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Robin Williams’ wife shares personal story on the actor’s illness

How I wish he could have known why he was struggling.
Susan Schneider and Robin Williams

Susan Schneider Williams has opened up on the struggles the couple faced as the actor’s health deteriorated in the last few months of his life.

In a personal essay for the medical journal Neurology called The Terrorist Inside My Husband’s Brain, Robin’s widow writes frankly and honestly about her husband’s decline.

“This is a personal story, sadly tragic and heartbreaking, but by sharing this information with you I know that you can help make a difference in the lives of others,” Susan wrote.

Susan’s husband, Robin Williams’, died suddenly in August, 2014. The news of the actor’s passing sent shock waves around the world.

The couple were married from 2011 until his death, and in the essay, she shares her experience of trying to find a proper diagnosis for her husband’s illness.

Originally, Robin was diagnosed with Parkinson’s disease, and although the diagnosis fit with some of the symptoms the actor was experiencing, the depth of his symptoms wasn’t fully recognised.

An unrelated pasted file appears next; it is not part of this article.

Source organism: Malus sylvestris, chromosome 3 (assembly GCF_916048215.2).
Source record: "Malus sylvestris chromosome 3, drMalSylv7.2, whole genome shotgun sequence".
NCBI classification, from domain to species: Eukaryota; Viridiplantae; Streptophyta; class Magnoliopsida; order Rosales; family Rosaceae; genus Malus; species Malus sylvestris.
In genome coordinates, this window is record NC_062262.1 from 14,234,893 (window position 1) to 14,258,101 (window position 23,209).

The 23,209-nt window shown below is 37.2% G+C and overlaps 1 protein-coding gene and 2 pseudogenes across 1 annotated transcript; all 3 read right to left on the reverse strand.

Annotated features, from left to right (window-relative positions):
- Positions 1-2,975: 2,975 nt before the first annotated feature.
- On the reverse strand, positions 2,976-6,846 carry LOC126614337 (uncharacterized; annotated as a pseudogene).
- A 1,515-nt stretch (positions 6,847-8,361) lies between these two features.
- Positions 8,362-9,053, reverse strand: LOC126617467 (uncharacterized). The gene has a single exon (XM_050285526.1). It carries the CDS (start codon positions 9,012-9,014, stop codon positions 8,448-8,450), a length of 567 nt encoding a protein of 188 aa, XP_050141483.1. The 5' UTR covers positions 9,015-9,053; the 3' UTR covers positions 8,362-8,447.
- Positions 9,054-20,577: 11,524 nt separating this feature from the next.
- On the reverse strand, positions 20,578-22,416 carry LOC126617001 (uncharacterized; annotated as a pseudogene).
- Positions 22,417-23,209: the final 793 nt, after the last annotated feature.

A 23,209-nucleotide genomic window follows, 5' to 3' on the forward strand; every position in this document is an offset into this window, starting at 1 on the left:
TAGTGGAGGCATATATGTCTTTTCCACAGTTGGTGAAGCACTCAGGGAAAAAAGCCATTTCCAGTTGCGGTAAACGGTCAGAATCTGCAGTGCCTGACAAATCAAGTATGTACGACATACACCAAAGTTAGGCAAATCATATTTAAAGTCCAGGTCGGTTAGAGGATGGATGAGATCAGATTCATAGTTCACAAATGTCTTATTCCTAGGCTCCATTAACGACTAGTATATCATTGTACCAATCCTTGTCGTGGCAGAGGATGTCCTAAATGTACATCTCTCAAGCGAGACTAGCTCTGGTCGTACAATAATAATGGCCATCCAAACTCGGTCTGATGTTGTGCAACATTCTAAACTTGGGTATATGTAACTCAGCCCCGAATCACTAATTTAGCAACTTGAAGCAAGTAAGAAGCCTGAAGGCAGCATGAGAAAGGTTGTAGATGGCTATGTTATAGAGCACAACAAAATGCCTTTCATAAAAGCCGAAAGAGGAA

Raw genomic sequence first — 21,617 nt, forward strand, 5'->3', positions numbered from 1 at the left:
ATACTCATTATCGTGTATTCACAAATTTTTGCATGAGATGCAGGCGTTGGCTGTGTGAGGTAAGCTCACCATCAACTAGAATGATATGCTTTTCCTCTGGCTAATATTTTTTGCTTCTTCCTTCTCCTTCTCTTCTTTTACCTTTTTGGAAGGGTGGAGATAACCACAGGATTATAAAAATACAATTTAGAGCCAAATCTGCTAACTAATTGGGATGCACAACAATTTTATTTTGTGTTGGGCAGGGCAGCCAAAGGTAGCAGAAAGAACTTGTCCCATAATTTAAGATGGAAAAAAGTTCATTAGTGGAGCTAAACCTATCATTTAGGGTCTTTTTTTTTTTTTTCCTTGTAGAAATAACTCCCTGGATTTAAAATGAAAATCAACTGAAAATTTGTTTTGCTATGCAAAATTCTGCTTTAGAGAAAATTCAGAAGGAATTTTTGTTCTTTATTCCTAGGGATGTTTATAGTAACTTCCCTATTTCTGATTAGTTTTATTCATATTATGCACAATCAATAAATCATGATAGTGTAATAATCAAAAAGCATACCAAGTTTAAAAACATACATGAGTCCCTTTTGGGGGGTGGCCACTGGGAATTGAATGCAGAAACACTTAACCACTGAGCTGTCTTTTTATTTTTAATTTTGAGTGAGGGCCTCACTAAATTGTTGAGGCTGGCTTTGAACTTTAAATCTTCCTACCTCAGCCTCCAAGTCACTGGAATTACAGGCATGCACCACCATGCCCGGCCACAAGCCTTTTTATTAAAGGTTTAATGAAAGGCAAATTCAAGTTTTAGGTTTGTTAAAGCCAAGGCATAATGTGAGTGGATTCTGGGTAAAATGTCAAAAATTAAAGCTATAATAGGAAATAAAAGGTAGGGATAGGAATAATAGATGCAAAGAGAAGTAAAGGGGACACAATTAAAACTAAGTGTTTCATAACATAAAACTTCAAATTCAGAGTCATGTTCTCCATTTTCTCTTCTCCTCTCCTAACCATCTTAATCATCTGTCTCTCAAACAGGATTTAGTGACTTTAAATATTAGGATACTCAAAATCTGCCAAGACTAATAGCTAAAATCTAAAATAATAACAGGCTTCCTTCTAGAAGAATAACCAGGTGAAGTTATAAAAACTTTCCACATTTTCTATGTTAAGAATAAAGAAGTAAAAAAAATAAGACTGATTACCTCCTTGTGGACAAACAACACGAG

In the months leading up to his death, Susan wrote, the actor’s suffering was extreme, and while the couple worked hard to manage the effects of his condition, Robin’s mental and physical health deteriorated rapidly.

Susan didn’t find out the true cause of her husband’s illness until three months after he died. The coroner’s report revealed he had Lewy body disease.

Watch Susan Schneider Williams share Robin Williams’ final words to her in emotional interview. Post continues after video.

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“Once the coroner’s report was reviewed, a doctor was able to point out to me that there was a high concentration of Lewy bodies within the amygdala,” she explained in the essay.

“This likely caused the acute paranoia and out-of-character emotional responses he was having. How I wish he could have known why he was struggling, that it was not a weakness in his heart, spirit, or character.”

Since his death, Susan has actively campaigned to raise awareness about LBD, a form of dementia that is widely misunderstood and often under-diagnosed.

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